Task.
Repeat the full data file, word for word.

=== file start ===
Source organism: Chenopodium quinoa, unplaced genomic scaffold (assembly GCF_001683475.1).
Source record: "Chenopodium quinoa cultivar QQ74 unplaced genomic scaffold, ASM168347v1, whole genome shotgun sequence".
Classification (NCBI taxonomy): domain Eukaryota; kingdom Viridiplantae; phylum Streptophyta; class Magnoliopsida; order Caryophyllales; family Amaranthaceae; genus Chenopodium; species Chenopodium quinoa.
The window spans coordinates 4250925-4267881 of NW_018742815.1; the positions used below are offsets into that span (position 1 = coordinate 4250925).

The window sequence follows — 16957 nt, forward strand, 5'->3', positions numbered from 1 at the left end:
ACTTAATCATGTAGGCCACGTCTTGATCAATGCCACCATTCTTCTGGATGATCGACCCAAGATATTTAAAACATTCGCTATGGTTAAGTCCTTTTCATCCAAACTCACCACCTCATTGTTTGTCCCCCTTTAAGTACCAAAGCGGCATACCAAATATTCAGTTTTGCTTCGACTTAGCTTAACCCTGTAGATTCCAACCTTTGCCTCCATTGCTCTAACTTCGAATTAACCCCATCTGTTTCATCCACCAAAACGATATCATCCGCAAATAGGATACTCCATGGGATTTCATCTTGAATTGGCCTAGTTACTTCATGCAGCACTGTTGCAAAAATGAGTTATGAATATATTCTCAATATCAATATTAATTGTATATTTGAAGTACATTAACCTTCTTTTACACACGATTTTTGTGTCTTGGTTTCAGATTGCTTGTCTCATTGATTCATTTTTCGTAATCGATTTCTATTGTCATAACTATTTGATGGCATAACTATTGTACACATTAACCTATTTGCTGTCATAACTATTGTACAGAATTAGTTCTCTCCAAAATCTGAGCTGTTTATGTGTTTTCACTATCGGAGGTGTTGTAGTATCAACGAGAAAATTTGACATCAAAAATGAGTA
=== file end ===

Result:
Source organism: Chenopodium quinoa, unplaced genomic scaffold (assembly GCF_001683475.1).
Source record: "Chenopodium quinoa cultivar QQ74 unplaced genomic scaffold, ASM168347v1, whole genome shotgun sequence".
Classification (NCBI taxonomy): domain Eukaryota; kingdom Viridiplantae; phylum Streptophyta; class Magnoliopsida; order Caryophyllales; family Amaranthaceae; genus Chenopodium; species Chenopodium quinoa.
The window spans coordinates 4250925-4267881 of NW_018742815.1; the positions used below are offsets into that span (position 1 = coordinate 4250925).

The window sequence follows — 16957 nt, forward strand, 5'->3', positions numbered from 1 at the left end:
ACTTAATCATGTAGGCCACGTCTTGATCAATGCCACCATTCTTCTGGATGATCGACCCAAGATATTTAAAACATTCGCTATGGTTAAGTCCTTTTCATCCAAACTCACCACCTCATTGTTTGTCCCCCTTTAAGTACCAAAGCGGCATACCAAATATTCAGTTTTGCTTCGACTTAGCTTAACCCTGTAGATTCCAACCTTTGCCTCCATTGCTCTAACTTCGAATTAACCCCATCTGTTTCATCCACCAAAACGATATCATCCGCAAATAGGATACTCCATGGGATTTCATCTTGAATTGGCCTAGTTACTTCATGCAGCACTGTTGCAAAAATGAGTTATGAATATATTCTCAATATCAATATTAATTGTATATTTGAAGTACATTAACCTTCTTTTACACACGATTTTTGTGTCTTGGTTTCAGATTGCTTGTCTCATTGATTCATTTTTCGTAATCGATTTCTATTGTCATAACTATTTGATGGCATAACTATTGTACACATTAACCTATTTGCTGTCATAACTATTGTACAGAATTAGTTCTCTCCAAAATCTGAGCTGTTTATGTGTTTTCACTATCGGAGGTGTTGTAGTATCAACGAGAAAATTTGACATCAAAAATGAGTA